My friend and I were clearly the elders in the room, but instead of feeling nervous and scared, like I used to when I was doing stand-up, I was blanketed in relief and freedom; and not only because I wasn’t performing, but because I also didn’t care.

Physically, I had let go of this life many years ago, but it wasn’t until I sat in the uncomfortable chair, sipping my ten dollar club soda, surrounded by kids, that I realized that I had emotionally let go as well.

How and when did this happen? I have a history of holding on to things longer than is probably healthy, but in this case, I was able to let go, without losing a piece of myself. It was easy. I like easy.

 

Parenthood Doesn’t Come with A Manual

parenthooddoesn'tcomewithmanual

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A surprising thing happened when I became the Girlfriend Mom. I started to see my relationship with my parents in a whole new light. A softer light. Maybe this is obvious to people when they become parents, but since I never thought that I would ever become a parent, or parent-like, it was like sticker shock for me.

On my road trip last weekend with the GMD, we talked about parents, our expectations of them, falling short and forgiveness. Listening to her speak about her experiences, I empathized, as I put myself in the child role. I shared some of the same feelings; disappointment, frustration, and anger.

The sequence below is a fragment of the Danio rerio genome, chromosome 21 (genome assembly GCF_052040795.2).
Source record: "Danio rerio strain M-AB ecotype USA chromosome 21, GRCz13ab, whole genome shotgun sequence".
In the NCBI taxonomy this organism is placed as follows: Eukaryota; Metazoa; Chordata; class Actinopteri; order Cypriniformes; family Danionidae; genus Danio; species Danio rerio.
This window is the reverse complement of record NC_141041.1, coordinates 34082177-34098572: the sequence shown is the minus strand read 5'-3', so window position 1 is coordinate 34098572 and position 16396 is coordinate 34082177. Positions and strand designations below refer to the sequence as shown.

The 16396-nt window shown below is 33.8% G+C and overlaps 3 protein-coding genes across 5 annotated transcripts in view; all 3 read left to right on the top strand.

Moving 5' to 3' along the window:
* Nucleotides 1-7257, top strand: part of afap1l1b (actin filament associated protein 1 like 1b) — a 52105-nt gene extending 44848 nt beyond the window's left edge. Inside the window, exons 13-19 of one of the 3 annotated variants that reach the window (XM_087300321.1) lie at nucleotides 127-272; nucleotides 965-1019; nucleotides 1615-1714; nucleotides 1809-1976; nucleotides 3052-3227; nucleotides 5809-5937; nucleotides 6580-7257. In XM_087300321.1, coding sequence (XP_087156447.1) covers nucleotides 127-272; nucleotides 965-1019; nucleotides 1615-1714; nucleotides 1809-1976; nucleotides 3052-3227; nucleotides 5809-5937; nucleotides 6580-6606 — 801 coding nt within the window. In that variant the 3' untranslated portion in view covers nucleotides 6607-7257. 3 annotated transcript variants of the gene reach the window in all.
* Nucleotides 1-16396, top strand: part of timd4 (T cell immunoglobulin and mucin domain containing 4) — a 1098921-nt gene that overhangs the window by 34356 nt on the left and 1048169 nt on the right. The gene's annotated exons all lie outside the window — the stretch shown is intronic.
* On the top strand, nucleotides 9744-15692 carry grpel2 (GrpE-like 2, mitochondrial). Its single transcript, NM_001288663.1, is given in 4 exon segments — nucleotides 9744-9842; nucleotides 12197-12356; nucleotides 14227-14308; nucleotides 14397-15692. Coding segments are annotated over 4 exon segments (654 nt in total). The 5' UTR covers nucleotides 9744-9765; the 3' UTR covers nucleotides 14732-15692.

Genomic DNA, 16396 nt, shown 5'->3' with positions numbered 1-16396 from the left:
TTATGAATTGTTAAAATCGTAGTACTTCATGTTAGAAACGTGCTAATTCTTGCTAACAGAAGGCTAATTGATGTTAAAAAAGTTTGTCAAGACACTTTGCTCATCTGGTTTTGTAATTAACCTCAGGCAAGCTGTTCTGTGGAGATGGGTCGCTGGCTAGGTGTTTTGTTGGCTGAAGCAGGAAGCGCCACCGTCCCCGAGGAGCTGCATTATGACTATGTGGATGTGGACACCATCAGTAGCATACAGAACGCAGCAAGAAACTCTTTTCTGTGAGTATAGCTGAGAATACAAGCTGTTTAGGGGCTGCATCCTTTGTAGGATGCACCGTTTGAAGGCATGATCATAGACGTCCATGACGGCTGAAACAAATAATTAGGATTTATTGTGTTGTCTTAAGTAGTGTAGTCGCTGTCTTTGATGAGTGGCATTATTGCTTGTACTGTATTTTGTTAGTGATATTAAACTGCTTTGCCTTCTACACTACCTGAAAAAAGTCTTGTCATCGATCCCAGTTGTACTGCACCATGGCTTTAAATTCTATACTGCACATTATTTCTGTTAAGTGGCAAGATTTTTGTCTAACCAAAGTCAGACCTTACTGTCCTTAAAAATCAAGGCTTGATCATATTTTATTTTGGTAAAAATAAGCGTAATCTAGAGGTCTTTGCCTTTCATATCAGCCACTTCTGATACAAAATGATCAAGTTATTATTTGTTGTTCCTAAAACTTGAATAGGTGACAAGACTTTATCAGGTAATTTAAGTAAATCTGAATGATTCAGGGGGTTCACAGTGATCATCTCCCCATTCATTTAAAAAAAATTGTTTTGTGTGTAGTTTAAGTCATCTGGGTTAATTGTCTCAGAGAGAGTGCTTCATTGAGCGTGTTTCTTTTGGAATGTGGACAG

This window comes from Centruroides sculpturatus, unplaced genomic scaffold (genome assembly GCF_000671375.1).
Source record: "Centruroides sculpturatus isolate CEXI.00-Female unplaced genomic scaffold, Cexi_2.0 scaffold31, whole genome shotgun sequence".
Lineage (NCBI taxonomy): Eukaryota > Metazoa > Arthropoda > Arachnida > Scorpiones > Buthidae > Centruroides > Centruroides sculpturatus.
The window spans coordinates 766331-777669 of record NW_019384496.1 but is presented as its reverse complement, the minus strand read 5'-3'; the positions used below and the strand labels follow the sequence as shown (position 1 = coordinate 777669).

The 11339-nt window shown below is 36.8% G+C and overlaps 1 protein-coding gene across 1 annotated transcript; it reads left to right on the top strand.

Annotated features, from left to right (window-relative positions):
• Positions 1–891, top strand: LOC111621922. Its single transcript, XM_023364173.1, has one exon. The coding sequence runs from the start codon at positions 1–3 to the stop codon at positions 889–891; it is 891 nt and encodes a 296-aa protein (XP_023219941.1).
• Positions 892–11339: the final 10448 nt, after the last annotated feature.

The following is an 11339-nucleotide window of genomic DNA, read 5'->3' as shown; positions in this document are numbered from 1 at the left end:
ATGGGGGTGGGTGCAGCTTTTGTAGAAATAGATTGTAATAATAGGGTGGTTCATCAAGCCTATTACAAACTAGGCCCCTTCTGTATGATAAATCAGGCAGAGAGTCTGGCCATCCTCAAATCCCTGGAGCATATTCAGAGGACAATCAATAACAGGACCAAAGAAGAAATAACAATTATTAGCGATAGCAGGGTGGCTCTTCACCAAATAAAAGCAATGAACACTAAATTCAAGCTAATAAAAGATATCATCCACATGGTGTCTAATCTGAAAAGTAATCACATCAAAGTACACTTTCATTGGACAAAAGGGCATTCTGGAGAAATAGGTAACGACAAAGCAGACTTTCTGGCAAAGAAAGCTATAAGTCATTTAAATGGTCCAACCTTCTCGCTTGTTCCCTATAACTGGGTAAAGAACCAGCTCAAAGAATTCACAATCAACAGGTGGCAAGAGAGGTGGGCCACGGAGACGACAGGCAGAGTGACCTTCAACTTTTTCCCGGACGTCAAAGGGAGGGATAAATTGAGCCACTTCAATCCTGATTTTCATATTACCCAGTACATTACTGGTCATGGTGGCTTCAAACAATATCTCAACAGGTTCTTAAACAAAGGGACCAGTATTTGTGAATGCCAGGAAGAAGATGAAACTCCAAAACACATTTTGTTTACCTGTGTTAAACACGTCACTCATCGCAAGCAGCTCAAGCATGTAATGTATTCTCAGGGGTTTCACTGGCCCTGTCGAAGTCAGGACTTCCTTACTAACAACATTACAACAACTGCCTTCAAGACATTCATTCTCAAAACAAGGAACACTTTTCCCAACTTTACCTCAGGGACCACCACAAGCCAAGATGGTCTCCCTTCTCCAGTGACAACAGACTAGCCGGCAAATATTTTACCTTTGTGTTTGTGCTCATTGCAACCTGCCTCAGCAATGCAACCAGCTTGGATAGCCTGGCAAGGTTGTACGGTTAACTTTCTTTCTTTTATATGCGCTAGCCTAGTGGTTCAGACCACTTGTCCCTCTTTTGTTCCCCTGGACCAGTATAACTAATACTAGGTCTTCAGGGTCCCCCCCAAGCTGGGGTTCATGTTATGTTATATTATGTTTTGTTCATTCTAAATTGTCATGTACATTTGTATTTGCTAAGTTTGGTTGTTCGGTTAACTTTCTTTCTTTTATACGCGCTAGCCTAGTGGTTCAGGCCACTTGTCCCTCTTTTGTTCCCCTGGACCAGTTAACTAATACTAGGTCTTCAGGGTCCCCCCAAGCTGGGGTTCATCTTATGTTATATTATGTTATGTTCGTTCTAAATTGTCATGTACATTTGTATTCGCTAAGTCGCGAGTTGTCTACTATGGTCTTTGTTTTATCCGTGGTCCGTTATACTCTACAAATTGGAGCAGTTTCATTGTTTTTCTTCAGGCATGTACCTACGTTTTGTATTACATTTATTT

She asked me how often I speak to my parents. I didn’t really know. There are times when we speak several times a week, and times a couple of weeks will pass before we speak. I wasn’t entirely sure why she asked but I didn’t push.

It made me think about how daily calls were never our thing. It used to confuse me. I thought that they didn’t care. I wondered why they wouldn’t call. Wasn’t it their responsibility as parents? Wasn’t this listed in the How To Be A Good Parent Handbook? The simple fact is, we weren’t, nor are we, that family; no judgement, neither good nor bad. Just is.

I told her that when I was younger, I didn’t speak to my mother for an extended period of time. I was angry, as I was still wrestling childhood demons. I couldn’t have known it then, but my silence was hurtful and painful for my mother. I can now imagine that pain and hurt because of my experiences as the Girlfriend Mom. P.S. Mom and I have since made up!